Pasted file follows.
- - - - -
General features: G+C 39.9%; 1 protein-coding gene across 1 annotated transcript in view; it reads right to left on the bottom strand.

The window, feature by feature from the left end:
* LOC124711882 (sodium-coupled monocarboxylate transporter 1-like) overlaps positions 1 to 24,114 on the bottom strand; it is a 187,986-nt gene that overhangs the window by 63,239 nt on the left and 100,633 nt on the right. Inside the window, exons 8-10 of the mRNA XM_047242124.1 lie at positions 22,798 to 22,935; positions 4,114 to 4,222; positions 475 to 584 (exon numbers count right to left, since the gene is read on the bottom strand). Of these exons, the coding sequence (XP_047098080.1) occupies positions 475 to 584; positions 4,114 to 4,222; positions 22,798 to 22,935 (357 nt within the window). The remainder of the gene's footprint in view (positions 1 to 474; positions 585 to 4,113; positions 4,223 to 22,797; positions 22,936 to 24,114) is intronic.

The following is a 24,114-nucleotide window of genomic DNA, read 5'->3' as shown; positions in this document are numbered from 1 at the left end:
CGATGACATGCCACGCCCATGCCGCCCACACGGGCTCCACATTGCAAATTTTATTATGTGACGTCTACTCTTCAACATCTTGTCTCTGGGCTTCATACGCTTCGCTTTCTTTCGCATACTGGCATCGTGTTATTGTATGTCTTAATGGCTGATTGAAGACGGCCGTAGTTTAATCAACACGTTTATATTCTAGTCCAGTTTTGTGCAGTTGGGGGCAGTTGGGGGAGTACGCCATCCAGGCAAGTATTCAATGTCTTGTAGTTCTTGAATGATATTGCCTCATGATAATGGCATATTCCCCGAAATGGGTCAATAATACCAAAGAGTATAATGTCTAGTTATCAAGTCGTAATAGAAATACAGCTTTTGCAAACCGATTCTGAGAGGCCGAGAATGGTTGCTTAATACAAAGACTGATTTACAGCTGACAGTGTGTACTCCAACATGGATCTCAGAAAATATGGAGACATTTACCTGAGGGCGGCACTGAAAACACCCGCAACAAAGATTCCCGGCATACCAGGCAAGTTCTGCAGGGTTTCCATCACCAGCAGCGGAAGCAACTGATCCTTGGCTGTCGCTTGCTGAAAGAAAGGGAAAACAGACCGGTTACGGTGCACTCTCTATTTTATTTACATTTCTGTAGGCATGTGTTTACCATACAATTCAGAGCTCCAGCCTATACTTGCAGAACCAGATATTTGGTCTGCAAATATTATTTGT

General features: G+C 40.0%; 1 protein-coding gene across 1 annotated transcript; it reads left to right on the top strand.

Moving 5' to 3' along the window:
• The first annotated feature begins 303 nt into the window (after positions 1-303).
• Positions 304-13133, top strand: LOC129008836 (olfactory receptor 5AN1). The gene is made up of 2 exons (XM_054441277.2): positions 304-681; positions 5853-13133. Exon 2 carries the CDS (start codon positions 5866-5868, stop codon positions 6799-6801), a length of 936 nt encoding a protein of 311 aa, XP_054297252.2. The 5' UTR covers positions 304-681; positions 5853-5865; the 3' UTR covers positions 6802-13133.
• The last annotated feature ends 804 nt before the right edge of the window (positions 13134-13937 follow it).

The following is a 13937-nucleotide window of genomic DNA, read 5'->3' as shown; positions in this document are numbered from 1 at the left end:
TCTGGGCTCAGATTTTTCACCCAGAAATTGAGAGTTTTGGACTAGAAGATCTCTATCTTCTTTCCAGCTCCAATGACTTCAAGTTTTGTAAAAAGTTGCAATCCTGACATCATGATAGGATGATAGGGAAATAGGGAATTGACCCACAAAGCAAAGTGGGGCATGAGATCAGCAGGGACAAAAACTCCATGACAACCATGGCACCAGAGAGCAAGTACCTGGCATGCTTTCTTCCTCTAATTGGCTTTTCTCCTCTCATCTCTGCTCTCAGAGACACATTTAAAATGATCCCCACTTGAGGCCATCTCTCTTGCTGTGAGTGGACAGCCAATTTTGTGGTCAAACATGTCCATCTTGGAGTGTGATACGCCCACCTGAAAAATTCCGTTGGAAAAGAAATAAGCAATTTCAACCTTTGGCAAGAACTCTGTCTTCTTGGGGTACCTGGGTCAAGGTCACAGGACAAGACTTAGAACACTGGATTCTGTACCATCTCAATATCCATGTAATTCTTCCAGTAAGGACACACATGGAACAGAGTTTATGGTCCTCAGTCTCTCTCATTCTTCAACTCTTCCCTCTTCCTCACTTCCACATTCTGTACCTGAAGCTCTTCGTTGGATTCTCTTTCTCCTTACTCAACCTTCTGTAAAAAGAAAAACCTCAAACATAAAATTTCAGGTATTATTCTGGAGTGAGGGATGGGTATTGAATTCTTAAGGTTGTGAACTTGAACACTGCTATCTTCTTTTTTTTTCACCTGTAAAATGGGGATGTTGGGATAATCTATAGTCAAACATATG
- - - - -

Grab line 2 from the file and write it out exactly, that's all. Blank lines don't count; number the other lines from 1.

The window, feature by feature from the left end: